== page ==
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Hospitals must take ‘transformational’ action to combat inflationary toll, report says

Hospitals will need to raise rates, cut costs and implement “transformational” change to combat inflationary-driven pressures that are damaging margins and setting back the sector’s COVID-19 pandemic recovery, according to a Fitch Ratings report.

“Not-for-profit hospital operating margins, which declined during the pandemic, will see further erosion due to ongoing inflationary pressures of elevated labor, supply and capital costs,” analysts Kevin Holloran and Sarah Repucci say in the report.

“Improvement in operating margins from reduced levels will require hospitals to make transformational changes to the business model” over the long term, while in the near- to mid-term they will manage “cost pressures through a combination of rate hikes and relentless, ongoing cost-cutting and productivity improvements,” the report published Tuesday said.

Fitch analyst Kevin Holloran is the co-author of a report this week that warns: “without more substantial changes to the current business model, or with additional coronavirus surges this fall or winter” balance sheet cushions could eventually erode, which would lead to negative rating actions.

Margins had begun to rebound from early pandemic-related blows caused by rising costs and the halting of some procedures and services in order to manage COVID patients. Those early wounds were also offset by an infusion of federal pandemic relief. Margins have since fluctuated as cases and hospitalizations surge and wane.

Labor shortages and supply chain struggles last year took a toll on margins but those pressures are mounting as inflation has further driven up wages and expenses. Some margins remain materially lower than in 2019.

“The vast majority of our rated credits have strong balance sheets that will offset lower margins for a period of time and allow for operational improvements” but “without more substantial changes to the current business model, or with additional coronavirus surges this fall or winter, this balance sheet cushion could eventually erode, which would lead to negative rating actions,” Fitch said.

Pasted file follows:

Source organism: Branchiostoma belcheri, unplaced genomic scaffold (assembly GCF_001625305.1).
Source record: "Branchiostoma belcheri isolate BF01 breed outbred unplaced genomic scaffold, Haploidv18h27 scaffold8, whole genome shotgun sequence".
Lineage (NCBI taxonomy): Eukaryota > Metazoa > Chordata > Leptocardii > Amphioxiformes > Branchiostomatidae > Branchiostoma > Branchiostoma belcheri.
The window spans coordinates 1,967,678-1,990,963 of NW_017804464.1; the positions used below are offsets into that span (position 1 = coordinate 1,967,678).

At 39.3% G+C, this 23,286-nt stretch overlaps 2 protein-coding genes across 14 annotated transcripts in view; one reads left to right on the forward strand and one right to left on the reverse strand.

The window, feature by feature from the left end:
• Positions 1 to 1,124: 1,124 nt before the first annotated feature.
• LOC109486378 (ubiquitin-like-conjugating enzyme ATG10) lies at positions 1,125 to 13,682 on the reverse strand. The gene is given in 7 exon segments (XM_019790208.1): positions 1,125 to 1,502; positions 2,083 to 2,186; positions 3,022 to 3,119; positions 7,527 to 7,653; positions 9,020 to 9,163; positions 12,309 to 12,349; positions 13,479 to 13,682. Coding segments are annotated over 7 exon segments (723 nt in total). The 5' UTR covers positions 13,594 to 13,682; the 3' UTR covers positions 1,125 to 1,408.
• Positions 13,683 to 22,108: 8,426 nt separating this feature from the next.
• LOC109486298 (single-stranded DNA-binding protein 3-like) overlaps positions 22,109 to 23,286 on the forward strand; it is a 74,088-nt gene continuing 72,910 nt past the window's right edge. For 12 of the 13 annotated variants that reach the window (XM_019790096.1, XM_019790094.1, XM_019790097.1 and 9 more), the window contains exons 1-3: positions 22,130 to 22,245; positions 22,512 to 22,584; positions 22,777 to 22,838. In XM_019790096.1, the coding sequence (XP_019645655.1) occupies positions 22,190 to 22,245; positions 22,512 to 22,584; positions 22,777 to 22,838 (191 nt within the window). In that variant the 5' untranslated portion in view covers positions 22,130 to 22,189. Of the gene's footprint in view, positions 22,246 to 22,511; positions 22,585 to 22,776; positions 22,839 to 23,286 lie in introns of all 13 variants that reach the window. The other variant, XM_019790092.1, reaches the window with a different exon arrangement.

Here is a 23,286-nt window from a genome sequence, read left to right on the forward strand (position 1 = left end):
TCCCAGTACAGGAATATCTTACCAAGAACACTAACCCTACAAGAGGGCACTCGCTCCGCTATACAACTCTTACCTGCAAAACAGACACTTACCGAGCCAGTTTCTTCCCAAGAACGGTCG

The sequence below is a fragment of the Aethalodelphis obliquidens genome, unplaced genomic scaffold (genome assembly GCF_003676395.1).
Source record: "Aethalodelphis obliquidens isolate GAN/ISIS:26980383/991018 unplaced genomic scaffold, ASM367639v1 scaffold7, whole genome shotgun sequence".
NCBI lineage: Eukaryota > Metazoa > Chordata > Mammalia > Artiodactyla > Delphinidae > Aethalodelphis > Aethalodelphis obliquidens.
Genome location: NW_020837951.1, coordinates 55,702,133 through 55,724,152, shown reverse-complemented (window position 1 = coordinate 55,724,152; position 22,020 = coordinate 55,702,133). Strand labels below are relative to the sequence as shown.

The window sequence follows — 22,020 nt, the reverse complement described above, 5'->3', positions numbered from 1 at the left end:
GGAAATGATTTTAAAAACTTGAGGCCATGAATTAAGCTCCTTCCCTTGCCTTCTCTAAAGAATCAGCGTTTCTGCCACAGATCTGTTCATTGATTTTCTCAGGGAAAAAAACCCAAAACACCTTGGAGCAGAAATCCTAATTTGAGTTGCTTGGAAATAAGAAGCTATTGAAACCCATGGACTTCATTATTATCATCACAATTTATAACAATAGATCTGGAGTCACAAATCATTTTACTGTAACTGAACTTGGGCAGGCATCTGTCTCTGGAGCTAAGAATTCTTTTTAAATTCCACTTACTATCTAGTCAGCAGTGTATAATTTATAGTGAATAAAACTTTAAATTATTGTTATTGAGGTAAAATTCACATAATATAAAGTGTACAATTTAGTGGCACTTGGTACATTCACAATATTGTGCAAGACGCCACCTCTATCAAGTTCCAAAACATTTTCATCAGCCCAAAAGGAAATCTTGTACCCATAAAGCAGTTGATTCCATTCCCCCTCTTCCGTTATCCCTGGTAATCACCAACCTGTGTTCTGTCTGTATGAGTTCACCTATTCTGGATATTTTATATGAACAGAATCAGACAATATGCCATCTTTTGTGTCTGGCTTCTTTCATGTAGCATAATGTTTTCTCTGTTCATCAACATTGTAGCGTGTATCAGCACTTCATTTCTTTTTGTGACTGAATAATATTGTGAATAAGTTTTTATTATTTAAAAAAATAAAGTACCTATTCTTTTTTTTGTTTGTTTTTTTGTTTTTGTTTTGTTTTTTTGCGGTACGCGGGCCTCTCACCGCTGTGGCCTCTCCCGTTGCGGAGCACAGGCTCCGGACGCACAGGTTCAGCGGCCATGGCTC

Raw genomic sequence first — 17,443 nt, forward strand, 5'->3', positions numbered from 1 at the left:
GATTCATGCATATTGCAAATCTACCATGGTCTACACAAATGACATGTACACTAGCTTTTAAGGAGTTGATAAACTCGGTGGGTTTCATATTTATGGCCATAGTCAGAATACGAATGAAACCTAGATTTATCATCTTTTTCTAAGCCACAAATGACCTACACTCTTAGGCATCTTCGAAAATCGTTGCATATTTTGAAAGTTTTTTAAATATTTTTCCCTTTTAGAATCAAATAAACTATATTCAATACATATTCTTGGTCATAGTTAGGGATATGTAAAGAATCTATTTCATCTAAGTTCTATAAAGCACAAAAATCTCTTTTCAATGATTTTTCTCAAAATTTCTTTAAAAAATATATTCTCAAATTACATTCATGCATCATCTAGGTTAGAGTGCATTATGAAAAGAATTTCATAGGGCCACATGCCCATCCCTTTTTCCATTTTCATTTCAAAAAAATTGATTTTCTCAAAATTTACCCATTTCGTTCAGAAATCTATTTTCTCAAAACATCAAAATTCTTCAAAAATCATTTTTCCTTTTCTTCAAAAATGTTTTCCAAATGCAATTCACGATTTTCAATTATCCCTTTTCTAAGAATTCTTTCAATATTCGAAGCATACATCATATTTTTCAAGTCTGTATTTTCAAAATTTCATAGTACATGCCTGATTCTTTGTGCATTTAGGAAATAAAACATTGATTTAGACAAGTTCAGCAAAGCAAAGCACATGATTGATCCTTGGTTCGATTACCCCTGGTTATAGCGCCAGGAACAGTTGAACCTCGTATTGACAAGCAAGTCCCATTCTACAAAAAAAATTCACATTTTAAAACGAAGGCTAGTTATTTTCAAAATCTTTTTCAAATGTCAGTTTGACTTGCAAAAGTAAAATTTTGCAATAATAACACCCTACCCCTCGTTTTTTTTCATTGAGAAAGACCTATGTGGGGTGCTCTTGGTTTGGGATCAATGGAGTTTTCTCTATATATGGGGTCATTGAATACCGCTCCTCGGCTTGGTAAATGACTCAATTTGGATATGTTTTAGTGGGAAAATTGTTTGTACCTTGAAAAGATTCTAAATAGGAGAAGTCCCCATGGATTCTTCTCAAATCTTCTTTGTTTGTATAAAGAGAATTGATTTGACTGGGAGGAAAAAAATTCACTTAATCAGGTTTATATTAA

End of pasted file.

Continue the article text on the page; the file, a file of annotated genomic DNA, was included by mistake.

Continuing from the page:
Fitch looked back to the late 1970s and early 1980s for an inflationary comparison. Hospital reimbursement was cost-based and increases were passed on to government and private insurer payors. The Medicare payor model implemented in 1983 in response to higher costs was the beginning of reimbursements based on a pre-determined, fixed amount according to diagnosis.

Fitch expects providers will likely attempt to secure much higher rate increases from their commercial payors to counter the combined impact of ongoing COVID cases and inflation. While hospitals could make some headway on that front, they will face pushback. Commercial payors are dealing with similar pressures and have consolidated in recent years, resulting in increased leverage over health systems. Fitch does not expect to see Medicare or Medicaid rate adjustments given federal budget deficits.

Inflationary pressures also will contribute to an ongoing wave of sector consolidation, Fitch said. “Today’s inflation is a key factor pushing more providers to consider consolidation in the sector, as hospitals seek to generate economies of scale and gain skills to enable them to take on additional risk contracts,” Fitch wrote.

One mitigating factor on that front is heightened regulatory scrutiny launched by the Biden administration last year over concerns that consolidation would hurt competition and drive up prices.

All of the pressures combined with the rising interest rate environment as the Federal Reserve seeks to tamp down inflation could impact capital planning. “With increased capital costs, higher debt financing costs due to rising interest rates, and ongoing supply chain disruptions, plans for expansion or renovations will cost more or may be postponed,” Fitch said.

The most recent data from Kaufman Hall, which issues a monthly report on hospital margins, underscores the strains as nearly halfway through the year margins are “cumulatively negative.”

“While we are seeing hospital revenues inch up, it simply is not enough to mitigate the skyrocketing costs of material and labor expenses, resulting in negative operating margins for the nation’s hospitals and health systems,” according to the June 28th report’s author Erik Swanson, a senior vice president of data and analytics at the financial advisory firm. “Hospitals are seeing labor costs increase at every level as they compete with other hospitals and local employers to retain and attract non-clinical staff with higher wages and better benefits.”

The median operating margin was up in May compared to April but down when compared to May 2021 with the year-to-date operating margin index at a negative 0.33%, marking a fifth straight month of cumulative negative operating margins.

Revenues are up as people spend more time outdoors and suffer seasonal injuries leading to emergency room visits, and elective procedures have picked up, but they aren’t keeping pace with expenses, which rose 1.1% from April and 10.7% from May 2021.

The months ahead also remain murky, especially as hospitalizations are spiking due to the now dominant Omicron subvariant BA.5 strain.

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